It seems that the more places I see and experience, the bigger I realize the world to be. The more I become aware of, the more I realize how relatively little I know of it, how many places I have still to go, how much more there is to learn.
Travel changes you. As you move through this life and this world you change things slightly, you leave marks behind, however small. And in return, life — and travel — leaves marks on you.
The journey is part of the experience — an expression of the seriousness of one’s intent. One doesn’t take the A train to Mecca.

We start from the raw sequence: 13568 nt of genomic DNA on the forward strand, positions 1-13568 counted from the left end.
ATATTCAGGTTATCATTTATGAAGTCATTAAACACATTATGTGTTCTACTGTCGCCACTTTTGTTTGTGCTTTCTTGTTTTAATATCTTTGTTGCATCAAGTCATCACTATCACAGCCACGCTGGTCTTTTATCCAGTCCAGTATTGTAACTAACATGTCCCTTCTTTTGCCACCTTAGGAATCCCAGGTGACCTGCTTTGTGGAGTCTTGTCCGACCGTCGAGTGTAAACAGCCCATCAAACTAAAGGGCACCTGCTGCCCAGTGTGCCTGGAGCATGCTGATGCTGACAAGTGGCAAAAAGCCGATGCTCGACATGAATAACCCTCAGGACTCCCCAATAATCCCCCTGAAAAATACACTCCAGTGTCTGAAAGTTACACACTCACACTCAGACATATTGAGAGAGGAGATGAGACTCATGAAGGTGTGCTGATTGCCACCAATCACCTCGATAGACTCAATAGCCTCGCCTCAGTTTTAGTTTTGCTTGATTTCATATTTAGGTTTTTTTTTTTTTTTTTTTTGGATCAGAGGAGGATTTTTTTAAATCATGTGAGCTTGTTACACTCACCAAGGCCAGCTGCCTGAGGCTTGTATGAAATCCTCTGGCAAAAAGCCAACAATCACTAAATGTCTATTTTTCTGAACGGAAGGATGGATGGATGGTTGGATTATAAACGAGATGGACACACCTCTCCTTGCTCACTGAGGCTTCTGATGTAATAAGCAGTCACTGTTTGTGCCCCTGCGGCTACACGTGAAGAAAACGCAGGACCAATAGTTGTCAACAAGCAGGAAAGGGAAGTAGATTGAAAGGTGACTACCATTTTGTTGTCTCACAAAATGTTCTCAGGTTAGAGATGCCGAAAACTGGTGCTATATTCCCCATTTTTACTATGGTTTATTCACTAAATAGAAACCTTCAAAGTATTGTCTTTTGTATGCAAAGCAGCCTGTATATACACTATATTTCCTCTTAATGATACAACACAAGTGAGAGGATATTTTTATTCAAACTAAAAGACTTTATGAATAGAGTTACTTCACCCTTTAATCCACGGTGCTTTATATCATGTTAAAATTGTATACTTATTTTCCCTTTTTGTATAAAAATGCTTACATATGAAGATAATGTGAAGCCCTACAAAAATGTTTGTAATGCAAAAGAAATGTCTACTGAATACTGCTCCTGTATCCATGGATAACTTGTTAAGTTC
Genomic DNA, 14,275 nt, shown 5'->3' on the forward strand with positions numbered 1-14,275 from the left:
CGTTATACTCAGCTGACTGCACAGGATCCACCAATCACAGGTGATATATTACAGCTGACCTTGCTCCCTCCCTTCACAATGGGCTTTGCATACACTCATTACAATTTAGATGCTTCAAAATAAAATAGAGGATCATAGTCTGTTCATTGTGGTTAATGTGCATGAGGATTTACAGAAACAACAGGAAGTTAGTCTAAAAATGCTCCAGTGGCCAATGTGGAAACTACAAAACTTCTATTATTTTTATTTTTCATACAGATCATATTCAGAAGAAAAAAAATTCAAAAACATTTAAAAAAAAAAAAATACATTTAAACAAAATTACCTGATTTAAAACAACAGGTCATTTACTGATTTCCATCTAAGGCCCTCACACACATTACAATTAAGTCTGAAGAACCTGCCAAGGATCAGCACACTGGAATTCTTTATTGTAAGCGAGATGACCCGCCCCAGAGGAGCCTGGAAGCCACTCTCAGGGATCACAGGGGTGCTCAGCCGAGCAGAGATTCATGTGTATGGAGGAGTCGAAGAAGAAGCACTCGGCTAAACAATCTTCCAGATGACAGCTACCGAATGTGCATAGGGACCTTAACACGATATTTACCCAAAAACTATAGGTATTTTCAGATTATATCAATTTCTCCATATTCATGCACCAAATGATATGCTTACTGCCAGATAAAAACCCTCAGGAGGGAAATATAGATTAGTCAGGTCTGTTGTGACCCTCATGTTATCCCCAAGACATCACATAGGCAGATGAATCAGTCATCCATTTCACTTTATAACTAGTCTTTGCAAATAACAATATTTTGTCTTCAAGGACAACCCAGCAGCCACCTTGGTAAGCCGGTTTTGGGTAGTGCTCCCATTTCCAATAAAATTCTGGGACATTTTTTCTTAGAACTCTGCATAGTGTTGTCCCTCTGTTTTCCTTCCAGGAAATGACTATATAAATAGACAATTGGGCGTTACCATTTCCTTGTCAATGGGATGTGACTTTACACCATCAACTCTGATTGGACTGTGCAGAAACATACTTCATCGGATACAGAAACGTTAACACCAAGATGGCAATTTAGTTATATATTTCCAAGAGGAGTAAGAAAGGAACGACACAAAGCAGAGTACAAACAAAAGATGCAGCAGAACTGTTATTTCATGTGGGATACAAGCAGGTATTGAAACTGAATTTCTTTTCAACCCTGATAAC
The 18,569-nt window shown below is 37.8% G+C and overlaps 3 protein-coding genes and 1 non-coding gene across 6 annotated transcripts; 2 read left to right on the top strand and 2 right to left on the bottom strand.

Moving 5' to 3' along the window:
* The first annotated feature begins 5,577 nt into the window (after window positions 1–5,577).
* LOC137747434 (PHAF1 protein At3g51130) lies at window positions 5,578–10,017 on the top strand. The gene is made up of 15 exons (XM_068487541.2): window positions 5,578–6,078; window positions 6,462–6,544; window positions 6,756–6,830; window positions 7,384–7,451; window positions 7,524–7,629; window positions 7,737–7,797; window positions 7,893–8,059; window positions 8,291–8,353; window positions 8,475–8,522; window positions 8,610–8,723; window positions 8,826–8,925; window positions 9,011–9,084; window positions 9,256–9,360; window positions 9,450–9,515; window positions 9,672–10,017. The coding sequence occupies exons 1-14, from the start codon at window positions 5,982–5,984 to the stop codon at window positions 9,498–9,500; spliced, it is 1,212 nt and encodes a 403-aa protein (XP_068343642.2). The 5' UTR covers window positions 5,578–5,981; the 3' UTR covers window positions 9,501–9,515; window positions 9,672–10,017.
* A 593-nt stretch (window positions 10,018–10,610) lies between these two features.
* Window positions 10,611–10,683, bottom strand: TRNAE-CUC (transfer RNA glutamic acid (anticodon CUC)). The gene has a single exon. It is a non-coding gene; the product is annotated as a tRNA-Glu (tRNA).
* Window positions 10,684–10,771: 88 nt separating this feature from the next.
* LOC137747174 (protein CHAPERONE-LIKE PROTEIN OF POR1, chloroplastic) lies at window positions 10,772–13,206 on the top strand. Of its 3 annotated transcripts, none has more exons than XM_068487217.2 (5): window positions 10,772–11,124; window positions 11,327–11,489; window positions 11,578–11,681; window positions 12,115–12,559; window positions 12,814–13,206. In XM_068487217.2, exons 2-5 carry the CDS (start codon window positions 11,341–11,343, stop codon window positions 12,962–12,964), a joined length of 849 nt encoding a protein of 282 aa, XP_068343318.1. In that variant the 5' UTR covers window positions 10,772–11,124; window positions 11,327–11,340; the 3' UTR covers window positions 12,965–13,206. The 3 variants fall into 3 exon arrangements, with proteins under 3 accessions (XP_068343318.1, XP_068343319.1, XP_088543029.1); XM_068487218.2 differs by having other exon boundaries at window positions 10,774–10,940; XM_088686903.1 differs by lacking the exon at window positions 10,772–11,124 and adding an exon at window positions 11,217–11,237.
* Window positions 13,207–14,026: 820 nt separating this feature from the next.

Because in these books [Rachel Cusk] is very specifically exploiting the public conversations of men, which they consider genial and beneficent, but which women very often consider a burden or an intrusion. It is an inversion of that public spectacle: a man bending a woman’s ear. She bends the ear now, on the page. In fact the talkingness of men is something I have always counted on; I love it as perhaps only someone raised Catholic can love it. Men are helpless in the face of female listening. If you sit for it, as for a portrait, they will tell you anything. There is a price for these encounters, though.BACK TO TOP